Jump to content

Steel City Seekers

+Premium Members
  • Posts

    208
  • Joined

  • Last visited

Everything posted by Steel City Seekers

  1. I'd be surprised if your searching didn't turn up this site, but I'll throw it out anyhow: http://www.pc-mobile.net/usgm.htm I ordered a cable from them years ago to connect my phone to my PDA and it worked perfectly. Figuring out what components you need is very confusing. It looks to me like you would need to buy part "USGMGL," which is a discount on two separate cables -- "USGM" and "GUGL." Don't take my word for it, though. I sent them an e-mail confirming what I needed before I bought it, and they were fast and helpful in reply. Problem is that the cable package costs $30, which is probably pretty close in value to the GPS itself, so you have to decide how important it is to you.
  2. We drove through it last summer because we would consider staying there and wanted to check it out. I would echo bogleman's comments exactly. It has lots of nice attractions close, but it didn't look like my idea of a fun camping experience. Tent camping was right on the beach. Of course, that's convenient to the beach, but I can't imagine the amount of sand that you'd have in your tent and there were no trees, etc. to offer protection that I could see. You are at the mercy of the wind and other elements coming directly off Lake Erie. Everything in the tent and RV area seemed really crammed together and you are practically on top of your neighbor's tent. Just my heavily-opinionated two cents.
  3. Well now, wait a minute. Let me add a few clarifications. First, there is no way to upload waypoint data to an iFinder using a cable. You upload waypoint data (a Lowrance ".usr" file) using an SD card. To do this, you do not need the Lowrance brand card reader. Any SD card reader can can transfer over .usr files that the iFinder will read. Now, if you want to use that GPX to USR program, you have to be a premium member of this site to get GPX files. There are alternatives, however, and Airmapper -- a cacher that has used Lowrances extensively -- has a website that discusses this and also maintains its own helpful forum. You only need the Lowrance brand card reader to upload maps from their proprietary mapping software (MapCreate). If you purchase the mapping software, it should come with the Lowrance card reader included in the package. My advice would be to skip the detailed mapping for now. Learn the unit and use it to cache for a while, and then make a decision on this. With regard to cables, there is the cigarette cable I mentioned earlier that only charges the unit in the car and is an included accessory with any new iFinder that you buy. Then there is the data cable you saw on the LEI site. That cable is to feed NMEA (coordinates) data from the iFinder to a computer. Using the data cable, you can connect the iFinder and use it to provide positional data to, say, your laptop. If your laptop is running a mapping program, it can use the data to show your location on the map and provide driving directions. For the manual, I guess your only option is to print it out.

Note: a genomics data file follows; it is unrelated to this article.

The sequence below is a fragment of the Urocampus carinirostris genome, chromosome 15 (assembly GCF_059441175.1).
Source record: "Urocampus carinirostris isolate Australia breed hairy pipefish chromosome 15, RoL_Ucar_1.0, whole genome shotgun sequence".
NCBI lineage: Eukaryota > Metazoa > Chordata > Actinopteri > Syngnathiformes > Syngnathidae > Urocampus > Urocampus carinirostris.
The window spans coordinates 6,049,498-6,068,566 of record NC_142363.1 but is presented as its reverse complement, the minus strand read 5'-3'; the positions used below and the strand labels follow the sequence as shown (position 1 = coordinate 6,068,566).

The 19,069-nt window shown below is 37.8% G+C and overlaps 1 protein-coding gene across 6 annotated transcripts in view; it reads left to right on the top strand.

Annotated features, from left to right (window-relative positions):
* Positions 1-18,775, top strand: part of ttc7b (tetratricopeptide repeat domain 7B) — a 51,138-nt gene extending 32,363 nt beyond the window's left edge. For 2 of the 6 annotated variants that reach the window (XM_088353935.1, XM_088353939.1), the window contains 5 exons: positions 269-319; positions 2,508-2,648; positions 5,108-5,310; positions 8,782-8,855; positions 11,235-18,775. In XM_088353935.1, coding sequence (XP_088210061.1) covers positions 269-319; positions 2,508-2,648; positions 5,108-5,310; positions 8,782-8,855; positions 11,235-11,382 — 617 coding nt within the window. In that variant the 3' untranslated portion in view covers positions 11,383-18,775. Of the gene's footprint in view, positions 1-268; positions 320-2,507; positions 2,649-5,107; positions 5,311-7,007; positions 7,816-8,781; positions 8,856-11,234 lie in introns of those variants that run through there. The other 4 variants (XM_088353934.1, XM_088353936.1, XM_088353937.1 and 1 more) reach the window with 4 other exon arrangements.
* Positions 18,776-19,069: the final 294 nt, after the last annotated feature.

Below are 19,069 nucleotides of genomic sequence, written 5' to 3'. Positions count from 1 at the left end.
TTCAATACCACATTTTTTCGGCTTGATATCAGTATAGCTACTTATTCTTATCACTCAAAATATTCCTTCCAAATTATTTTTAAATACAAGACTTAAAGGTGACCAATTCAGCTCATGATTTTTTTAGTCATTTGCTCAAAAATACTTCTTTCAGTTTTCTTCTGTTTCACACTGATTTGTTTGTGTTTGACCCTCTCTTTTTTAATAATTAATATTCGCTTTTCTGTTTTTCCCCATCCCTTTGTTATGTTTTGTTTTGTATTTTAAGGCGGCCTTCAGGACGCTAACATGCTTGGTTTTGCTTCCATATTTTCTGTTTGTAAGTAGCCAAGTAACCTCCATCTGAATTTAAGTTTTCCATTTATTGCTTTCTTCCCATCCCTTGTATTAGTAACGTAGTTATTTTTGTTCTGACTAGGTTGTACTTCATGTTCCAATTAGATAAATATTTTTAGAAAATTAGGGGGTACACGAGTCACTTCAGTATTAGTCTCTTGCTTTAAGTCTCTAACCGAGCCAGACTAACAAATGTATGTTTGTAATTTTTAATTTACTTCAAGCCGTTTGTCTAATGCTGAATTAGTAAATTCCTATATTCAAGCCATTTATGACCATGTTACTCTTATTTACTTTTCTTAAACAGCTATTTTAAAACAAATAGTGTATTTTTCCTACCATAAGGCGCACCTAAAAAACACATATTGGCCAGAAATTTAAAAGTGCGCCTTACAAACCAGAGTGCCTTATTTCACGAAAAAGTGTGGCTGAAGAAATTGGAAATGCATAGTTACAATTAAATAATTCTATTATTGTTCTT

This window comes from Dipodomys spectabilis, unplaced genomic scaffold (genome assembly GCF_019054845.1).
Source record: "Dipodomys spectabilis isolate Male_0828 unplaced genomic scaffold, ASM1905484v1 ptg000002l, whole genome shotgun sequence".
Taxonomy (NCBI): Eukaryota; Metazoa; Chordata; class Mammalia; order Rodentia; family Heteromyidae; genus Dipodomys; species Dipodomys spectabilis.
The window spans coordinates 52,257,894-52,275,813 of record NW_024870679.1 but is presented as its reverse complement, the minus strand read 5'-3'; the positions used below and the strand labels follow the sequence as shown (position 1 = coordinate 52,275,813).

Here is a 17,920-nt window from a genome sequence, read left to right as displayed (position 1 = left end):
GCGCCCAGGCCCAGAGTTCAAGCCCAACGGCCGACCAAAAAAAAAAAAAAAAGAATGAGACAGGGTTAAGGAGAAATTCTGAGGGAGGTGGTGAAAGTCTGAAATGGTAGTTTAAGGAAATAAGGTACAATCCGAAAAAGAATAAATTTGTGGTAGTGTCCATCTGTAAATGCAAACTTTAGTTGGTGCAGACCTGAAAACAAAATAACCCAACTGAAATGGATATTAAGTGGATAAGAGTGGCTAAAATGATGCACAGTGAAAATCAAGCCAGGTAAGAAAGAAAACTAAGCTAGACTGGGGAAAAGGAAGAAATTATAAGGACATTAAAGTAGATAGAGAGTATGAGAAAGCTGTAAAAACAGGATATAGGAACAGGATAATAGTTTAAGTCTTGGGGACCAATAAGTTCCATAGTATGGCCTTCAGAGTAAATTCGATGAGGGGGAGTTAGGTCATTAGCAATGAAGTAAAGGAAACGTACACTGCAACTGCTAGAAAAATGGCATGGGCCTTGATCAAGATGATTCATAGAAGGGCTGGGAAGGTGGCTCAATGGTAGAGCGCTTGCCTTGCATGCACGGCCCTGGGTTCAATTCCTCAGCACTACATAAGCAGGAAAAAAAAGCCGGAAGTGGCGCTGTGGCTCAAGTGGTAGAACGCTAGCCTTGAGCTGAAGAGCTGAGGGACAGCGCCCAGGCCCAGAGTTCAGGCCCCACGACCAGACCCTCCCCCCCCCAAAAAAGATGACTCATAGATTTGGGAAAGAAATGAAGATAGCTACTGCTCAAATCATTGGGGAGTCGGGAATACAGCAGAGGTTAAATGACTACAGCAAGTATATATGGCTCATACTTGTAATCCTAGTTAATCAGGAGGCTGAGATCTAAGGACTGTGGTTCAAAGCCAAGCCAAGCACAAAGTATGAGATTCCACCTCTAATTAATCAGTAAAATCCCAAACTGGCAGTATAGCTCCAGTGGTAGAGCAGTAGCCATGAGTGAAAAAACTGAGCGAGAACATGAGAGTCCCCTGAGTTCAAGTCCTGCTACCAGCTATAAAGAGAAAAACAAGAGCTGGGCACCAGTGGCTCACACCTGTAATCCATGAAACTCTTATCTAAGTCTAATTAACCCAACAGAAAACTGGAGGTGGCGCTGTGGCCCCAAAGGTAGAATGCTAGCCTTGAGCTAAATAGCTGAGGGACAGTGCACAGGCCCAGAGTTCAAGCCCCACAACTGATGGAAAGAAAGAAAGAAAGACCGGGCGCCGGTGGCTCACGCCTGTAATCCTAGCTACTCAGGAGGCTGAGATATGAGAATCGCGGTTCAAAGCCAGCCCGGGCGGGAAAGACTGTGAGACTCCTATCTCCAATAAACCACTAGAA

4. You can find and download the manual online here. At the same spot, you can find the GPX to USR software program that will convert a downloaded GC.com GPX file into iFinder USR waypoints. Additional software, such as MapCreate (detailed streets, parks, topo, etc.), must be purchased from Lowrance (LEI Extras) or any one of a number of online retailers (probably cheaper). The only power cord that comes with the iFinders is a car charger. It's function is only to operate the iFinder when in the car so you don't run down the batteries. It doesn't transfer data or plug into the wall or charge batteries. You use an SD card to transfer data between your PC and the iFinder. You can get one at LEI Extras for $30, but I don't think it is worth it. I've never used mine, but then again, I only use my iFinder outside the truck.